NASA Engineer Revealed What it Was Like to Work on the Apollo 11 Mission

A NASA engineer was interviewed for the 50th anniversary of the Apollo 11 mission last year, and he unveiled what it was to be a part of the team that achieved such an accomplishment.

On July 20th, 1969, astronauts Neil Armstrong and Buzz Aldrin allegedly completed an apparently impossible mission to the Moon. The team was said to have stepped on the lunar surface, and placing a United States flag in the satellite’s soil.

How the Mission Control Managed the Expedition

NASA engineer David Baker unveiled the fact that while the expedition took place, the Mission Control station was far from calm.

He said: “During the build-up to Apollo, I found myself really among common sentiments for regard to what we were doing. When you are young, you’ve got a God-given right to change the world; that’s how all young people feel, and here we were being given blank cheques to do it. We couldn’t see any ceilings on out opportunities, and we really thought we were redesigning the social, economic, and essentially the management of human societies on a path towards a space-age era.”

“Everything we had done previously, before the actual attempt at the landing right up to the point where we were eight kilometers above the Moon, we’d done on previous flights,” he added.

Mr. Baker, who was a Space Systems Engineer from 1965 to 1984, explained that tensions were high as they tried something that was labeled as impossible.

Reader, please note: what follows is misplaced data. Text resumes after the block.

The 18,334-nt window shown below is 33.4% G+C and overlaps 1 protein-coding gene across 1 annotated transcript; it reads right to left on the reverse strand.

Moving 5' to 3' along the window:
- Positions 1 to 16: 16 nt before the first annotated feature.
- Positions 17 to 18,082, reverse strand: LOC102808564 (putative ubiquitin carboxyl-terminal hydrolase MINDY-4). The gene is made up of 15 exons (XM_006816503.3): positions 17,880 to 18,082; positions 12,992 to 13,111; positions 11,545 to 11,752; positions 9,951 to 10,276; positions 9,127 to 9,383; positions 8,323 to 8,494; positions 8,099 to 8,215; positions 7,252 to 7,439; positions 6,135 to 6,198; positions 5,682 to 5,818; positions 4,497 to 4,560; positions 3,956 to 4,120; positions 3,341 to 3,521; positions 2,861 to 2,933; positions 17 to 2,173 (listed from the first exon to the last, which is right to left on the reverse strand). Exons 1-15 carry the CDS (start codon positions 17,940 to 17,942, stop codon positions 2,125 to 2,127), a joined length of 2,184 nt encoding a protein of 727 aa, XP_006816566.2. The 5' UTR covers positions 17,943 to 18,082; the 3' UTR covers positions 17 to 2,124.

He narrated: “That last eight kilometers, going down to the surface, flying around the curvature of the Moon, much of that was completely new ground. We’d never done that before, the expectation was raised very highly indeed, and as we came to that landing point, we were seeing lots of things that gave us a heart-stopping series of several moments.”

“While the actual landing itself was only the beginning of three minutes of frantic evaluation to see if the spacecraft was in a condition where it could stay and not have to immediately lift off because of some damage, I think that emotional upwelling pushed everything else aside,” Mr. Baker explained in the interview with Times back in 2019.

The Power of the Rocket

On July 16th of last year, Michael Collins, who managed the Command Module throughout the Apollo 11 mission, returned to Florida’s Kennedy Space Center after 50 years. Mr. Collins was the only one member of the team that attended, which means that Aldrin, at 89 years old, did not participate in the event, and Armstrong, who was their commander, passed away in 2012.

Speaking at launchpad 39A, from where the rocket launched half a century ago, Collins explained how he felt throughout the take-off.

He said: “The shockwave from the rocket power hits you, your whole body is shaking. This gives you an entirely different concept of what power really means. You’re suspended in the cockpit as you lift off. From then on, it’s a quieter, more rational, silent ride all the way to the Moon. We, the crew, felt the weight of the world on our shoulders, we knew that everyone would be looking at us, friend or foe.”

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